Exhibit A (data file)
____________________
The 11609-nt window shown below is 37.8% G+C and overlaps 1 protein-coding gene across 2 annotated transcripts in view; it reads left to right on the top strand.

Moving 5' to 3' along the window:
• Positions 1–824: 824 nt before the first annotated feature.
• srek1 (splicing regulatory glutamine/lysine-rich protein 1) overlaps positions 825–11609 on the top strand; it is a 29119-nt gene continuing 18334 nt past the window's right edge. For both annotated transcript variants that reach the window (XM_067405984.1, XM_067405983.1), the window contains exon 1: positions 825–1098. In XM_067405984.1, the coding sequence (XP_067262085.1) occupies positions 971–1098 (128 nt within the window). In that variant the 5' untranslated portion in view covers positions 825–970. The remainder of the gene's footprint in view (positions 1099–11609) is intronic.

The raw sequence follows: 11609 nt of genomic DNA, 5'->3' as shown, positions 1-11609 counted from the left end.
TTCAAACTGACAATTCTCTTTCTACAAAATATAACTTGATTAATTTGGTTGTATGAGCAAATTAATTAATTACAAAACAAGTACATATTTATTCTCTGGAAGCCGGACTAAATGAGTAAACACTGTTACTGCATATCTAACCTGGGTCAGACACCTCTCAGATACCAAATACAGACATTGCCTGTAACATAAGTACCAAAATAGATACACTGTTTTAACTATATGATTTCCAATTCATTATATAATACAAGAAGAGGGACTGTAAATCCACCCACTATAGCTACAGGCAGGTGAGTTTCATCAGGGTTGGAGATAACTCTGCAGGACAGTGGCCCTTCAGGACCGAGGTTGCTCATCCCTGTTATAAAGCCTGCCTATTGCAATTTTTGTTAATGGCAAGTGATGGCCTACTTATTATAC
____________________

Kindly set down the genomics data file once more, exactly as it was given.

The 11609-nt window shown below is 37.8% G+C and overlaps 1 protein-coding gene across 2 annotated transcripts in view; it reads left to right on the top strand.

Moving 5' to 3' along the window:
• Positions 1–824: 824 nt before the first annotated feature.
• srek1 (splicing regulatory glutamine/lysine-rich protein 1) overlaps positions 825–11609 on the top strand; it is a 29119-nt gene continuing 18334 nt past the window's right edge. For both annotated transcript variants that reach the window (XM_067405984.1, XM_067405983.1), the window contains exon 1: positions 825–1098. In XM_067405984.1, the coding sequence (XP_067262085.1) occupies positions 971–1098 (128 nt within the window). In that variant the 5' untranslated portion in view covers positions 825–970. The remainder of the gene's footprint in view (positions 1099–11609) is intronic.

The raw sequence follows: 11609 nt of genomic DNA, 5'->3' as shown, positions 1-11609 counted from the left end.
TTCAAACTGACAATTCTCTTTCTACAAAATATAACTTGATTAATTTGGTTGTATGAGCAAATTAATTAATTACAAAACAAGTACATATTTATTCTCTGGAAGCCGGACTAAATGAGTAAACACTGTTACTGCATATCTAACCTGGGTCAGACACCTCTCAGATACCAAATACAGACATTGCCTGTAACATAAGTACCAAAATAGATACACTGTTTTAACTATATGATTTCCAATTCATTATATAATACAAGAAGAGGGACTGTAAATCCACCCACTATAGCTACAGGCAGGTGAGTTTCATCAGGGTTGGAGATAACTCTGCAGGACAGTGGCCCTTCAGGACCGAGGTTGCTCATCCCTGTTATAAAGCCTGCCTATTGCAATTTTTGTTAATGGCAAGTGATGGCCTACTTATTATAC